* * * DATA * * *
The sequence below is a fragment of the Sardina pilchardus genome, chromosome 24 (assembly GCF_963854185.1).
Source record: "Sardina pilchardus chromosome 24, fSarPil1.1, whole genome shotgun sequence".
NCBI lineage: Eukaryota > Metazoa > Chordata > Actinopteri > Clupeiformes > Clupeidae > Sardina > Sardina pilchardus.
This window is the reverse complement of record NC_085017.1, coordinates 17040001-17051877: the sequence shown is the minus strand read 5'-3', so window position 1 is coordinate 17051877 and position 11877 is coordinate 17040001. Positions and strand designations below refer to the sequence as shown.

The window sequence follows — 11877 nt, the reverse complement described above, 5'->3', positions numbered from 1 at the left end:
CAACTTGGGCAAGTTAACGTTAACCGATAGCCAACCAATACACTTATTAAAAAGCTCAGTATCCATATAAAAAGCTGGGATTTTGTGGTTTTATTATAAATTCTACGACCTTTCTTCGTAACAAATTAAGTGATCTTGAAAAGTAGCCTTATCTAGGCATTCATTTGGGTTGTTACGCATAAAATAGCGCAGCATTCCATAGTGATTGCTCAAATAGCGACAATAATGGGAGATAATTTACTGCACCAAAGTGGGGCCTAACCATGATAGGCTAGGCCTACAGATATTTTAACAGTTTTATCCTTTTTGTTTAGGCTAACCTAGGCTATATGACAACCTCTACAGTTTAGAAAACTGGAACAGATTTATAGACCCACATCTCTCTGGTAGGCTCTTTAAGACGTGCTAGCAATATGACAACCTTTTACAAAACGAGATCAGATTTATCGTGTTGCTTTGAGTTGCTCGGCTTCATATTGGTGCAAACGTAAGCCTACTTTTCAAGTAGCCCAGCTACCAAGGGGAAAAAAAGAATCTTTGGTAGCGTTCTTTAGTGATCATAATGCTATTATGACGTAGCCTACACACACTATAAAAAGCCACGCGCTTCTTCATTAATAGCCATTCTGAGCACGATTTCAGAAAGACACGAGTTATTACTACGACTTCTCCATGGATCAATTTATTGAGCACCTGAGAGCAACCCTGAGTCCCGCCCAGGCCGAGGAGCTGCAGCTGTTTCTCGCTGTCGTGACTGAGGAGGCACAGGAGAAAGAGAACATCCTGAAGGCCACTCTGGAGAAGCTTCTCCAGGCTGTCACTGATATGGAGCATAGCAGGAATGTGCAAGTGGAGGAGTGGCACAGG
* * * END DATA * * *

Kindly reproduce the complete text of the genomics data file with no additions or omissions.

The sequence below is a fragment of the Sardina pilchardus genome, chromosome 24 (assembly GCF_963854185.1).
Source record: "Sardina pilchardus chromosome 24, fSarPil1.1, whole genome shotgun sequence".
NCBI lineage: Eukaryota > Metazoa > Chordata > Actinopteri > Clupeiformes > Clupeidae > Sardina > Sardina pilchardus.
This window is the reverse complement of record NC_085017.1, coordinates 17040001-17051877: the sequence shown is the minus strand read 5'-3', so window position 1 is coordinate 17051877 and position 11877 is coordinate 17040001. Positions and strand designations below refer to the sequence as shown.

The window sequence follows — 11877 nt, the reverse complement described above, 5'->3', positions numbered from 1 at the left end:
CAACTTGGGCAAGTTAACGTTAACCGATAGCCAACCAATACACTTATTAAAAAGCTCAGTATCCATATAAAAAGCTGGGATTTTGTGGTTTTATTATAAATTCTACGACCTTTCTTCGTAACAAATTAAGTGATCTTGAAAAGTAGCCTTATCTAGGCATTCATTTGGGTTGTTACGCATAAAATAGCGCAGCATTCCATAGTGATTGCTCAAATAGCGACAATAATGGGAGATAATTTACTGCACCAAAGTGGGGCCTAACCATGATAGGCTAGGCCTACAGATATTTTAACAGTTTTATCCTTTTTGTTTAGGCTAACCTAGGCTATATGACAACCTCTACAGTTTAGAAAACTGGAACAGATTTATAGACCCACATCTCTCTGGTAGGCTCTTTAAGACGTGCTAGCAATATGACAACCTTTTACAAAACGAGATCAGATTTATCGTGTTGCTTTGAGTTGCTCGGCTTCATATTGGTGCAAACGTAAGCCTACTTTTCAAGTAGCCCAGCTACCAAGGGGAAAAAAAGAATCTTTGGTAGCGTTCTTTAGTGATCATAATGCTATTATGACGTAGCCTACACACACTATAAAAAGCCACGCGCTTCTTCATTAATAGCCATTCTGAGCACGATTTCAGAAAGACACGAGTTATTACTACGACTTCTCCATGGATCAATTTATTGAGCACCTGAGAGCAACCCTGAGTCCCGCCCAGGCCGAGGAGCTGCAGCTGTTTCTCGCTGTCGTGACTGAGGAGGCACAGGAGAAAGAGAACATCCTGAAGGCCACTCTGGAGAAGCTTCTCCAGGCTGTCACTGATATGGAGCATAGCAGGAATGTGCAAGTGGAGGAGTGGCACAGG